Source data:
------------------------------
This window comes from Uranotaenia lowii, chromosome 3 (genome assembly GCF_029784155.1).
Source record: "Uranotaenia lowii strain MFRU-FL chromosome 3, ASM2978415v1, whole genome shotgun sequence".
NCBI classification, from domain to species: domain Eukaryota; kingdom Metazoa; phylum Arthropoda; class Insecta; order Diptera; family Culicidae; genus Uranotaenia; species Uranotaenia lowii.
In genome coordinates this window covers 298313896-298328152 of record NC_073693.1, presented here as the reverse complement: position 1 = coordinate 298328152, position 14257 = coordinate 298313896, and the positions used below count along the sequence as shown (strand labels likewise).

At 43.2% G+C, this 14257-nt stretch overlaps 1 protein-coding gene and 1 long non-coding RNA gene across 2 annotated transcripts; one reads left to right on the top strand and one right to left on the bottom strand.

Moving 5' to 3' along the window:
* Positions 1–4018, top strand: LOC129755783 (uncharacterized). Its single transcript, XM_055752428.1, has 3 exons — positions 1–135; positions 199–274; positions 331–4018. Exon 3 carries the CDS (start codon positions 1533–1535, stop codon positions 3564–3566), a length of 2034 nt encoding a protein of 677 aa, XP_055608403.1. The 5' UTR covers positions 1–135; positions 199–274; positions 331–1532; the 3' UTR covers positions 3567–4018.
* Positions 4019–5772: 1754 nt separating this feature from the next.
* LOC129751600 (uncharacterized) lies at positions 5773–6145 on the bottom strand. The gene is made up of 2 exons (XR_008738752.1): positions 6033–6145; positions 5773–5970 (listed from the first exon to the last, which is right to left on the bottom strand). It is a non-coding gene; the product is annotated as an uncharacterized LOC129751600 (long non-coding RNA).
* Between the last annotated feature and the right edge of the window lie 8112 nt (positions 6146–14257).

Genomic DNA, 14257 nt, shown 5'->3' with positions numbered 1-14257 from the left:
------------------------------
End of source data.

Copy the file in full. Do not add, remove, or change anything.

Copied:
This window comes from Uranotaenia lowii, chromosome 3 (genome assembly GCF_029784155.1).
Source record: "Uranotaenia lowii strain MFRU-FL chromosome 3, ASM2978415v1, whole genome shotgun sequence".
NCBI classification, from domain to species: domain Eukaryota; kingdom Metazoa; phylum Arthropoda; class Insecta; order Diptera; family Culicidae; genus Uranotaenia; species Uranotaenia lowii.
In genome coordinates this window covers 298313896-298328152 of record NC_073693.1, presented here as the reverse complement: position 1 = coordinate 298328152, position 14257 = coordinate 298313896, and the positions used below count along the sequence as shown (strand labels likewise).

At 43.2% G+C, this 14257-nt stretch overlaps 1 protein-coding gene and 1 long non-coding RNA gene across 2 annotated transcripts; one reads left to right on the top strand and one right to left on the bottom strand.

Moving 5' to 3' along the window:
* Positions 1–4018, top strand: LOC129755783 (uncharacterized). Its single transcript, XM_055752428.1, has 3 exons — positions 1–135; positions 199–274; positions 331–4018. Exon 3 carries the CDS (start codon positions 1533–1535, stop codon positions 3564–3566), a length of 2034 nt encoding a protein of 677 aa, XP_055608403.1. The 5' UTR covers positions 1–135; positions 199–274; positions 331–1532; the 3' UTR covers positions 3567–4018.
* Positions 4019–5772: 1754 nt separating this feature from the next.
* LOC129751600 (uncharacterized) lies at positions 5773–6145 on the bottom strand. The gene is made up of 2 exons (XR_008738752.1): positions 6033–6145; positions 5773–5970 (listed from the first exon to the last, which is right to left on the bottom strand). It is a non-coding gene; the product is annotated as an uncharacterized LOC129751600 (long non-coding RNA).
* Between the last annotated feature and the right edge of the window lie 8112 nt (positions 6146–14257).

Genomic DNA, 14257 nt, shown 5'->3' with positions numbered 1-14257 from the left: